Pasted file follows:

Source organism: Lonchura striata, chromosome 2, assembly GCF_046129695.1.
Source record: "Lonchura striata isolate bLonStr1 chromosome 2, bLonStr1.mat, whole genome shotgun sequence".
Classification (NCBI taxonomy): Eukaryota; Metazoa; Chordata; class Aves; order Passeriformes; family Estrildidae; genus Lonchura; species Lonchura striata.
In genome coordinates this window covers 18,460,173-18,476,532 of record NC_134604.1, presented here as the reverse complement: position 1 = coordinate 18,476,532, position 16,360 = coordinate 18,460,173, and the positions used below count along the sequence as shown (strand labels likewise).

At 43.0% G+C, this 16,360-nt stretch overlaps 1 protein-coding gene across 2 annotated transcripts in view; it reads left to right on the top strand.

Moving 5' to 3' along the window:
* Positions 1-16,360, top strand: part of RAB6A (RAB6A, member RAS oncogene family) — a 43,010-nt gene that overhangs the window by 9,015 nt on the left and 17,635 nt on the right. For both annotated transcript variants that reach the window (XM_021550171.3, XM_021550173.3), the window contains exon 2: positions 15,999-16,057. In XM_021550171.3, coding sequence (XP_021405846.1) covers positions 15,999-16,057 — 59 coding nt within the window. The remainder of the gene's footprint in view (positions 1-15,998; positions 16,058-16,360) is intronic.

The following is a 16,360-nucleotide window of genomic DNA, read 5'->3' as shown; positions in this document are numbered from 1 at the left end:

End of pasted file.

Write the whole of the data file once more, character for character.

Source organism: Lonchura striata, chromosome 2, assembly GCF_046129695.1.
Source record: "Lonchura striata isolate bLonStr1 chromosome 2, bLonStr1.mat, whole genome shotgun sequence".
Classification (NCBI taxonomy): Eukaryota; Metazoa; Chordata; class Aves; order Passeriformes; family Estrildidae; genus Lonchura; species Lonchura striata.
In genome coordinates this window covers 18,460,173-18,476,532 of record NC_134604.1, presented here as the reverse complement: position 1 = coordinate 18,476,532, position 16,360 = coordinate 18,460,173, and the positions used below count along the sequence as shown (strand labels likewise).

At 43.0% G+C, this 16,360-nt stretch overlaps 1 protein-coding gene across 2 annotated transcripts in view; it reads left to right on the top strand.

Moving 5' to 3' along the window:
* Positions 1-16,360, top strand: part of RAB6A (RAB6A, member RAS oncogene family) — a 43,010-nt gene that overhangs the window by 9,015 nt on the left and 17,635 nt on the right. For both annotated transcript variants that reach the window (XM_021550171.3, XM_021550173.3), the window contains exon 2: positions 15,999-16,057. In XM_021550171.3, coding sequence (XP_021405846.1) covers positions 15,999-16,057 — 59 coding nt within the window. The remainder of the gene's footprint in view (positions 1-15,998; positions 16,058-16,360) is intronic.

The following is a 16,360-nucleotide window of genomic DNA, read 5'->3' as shown; positions in this document are numbered from 1 at the left end: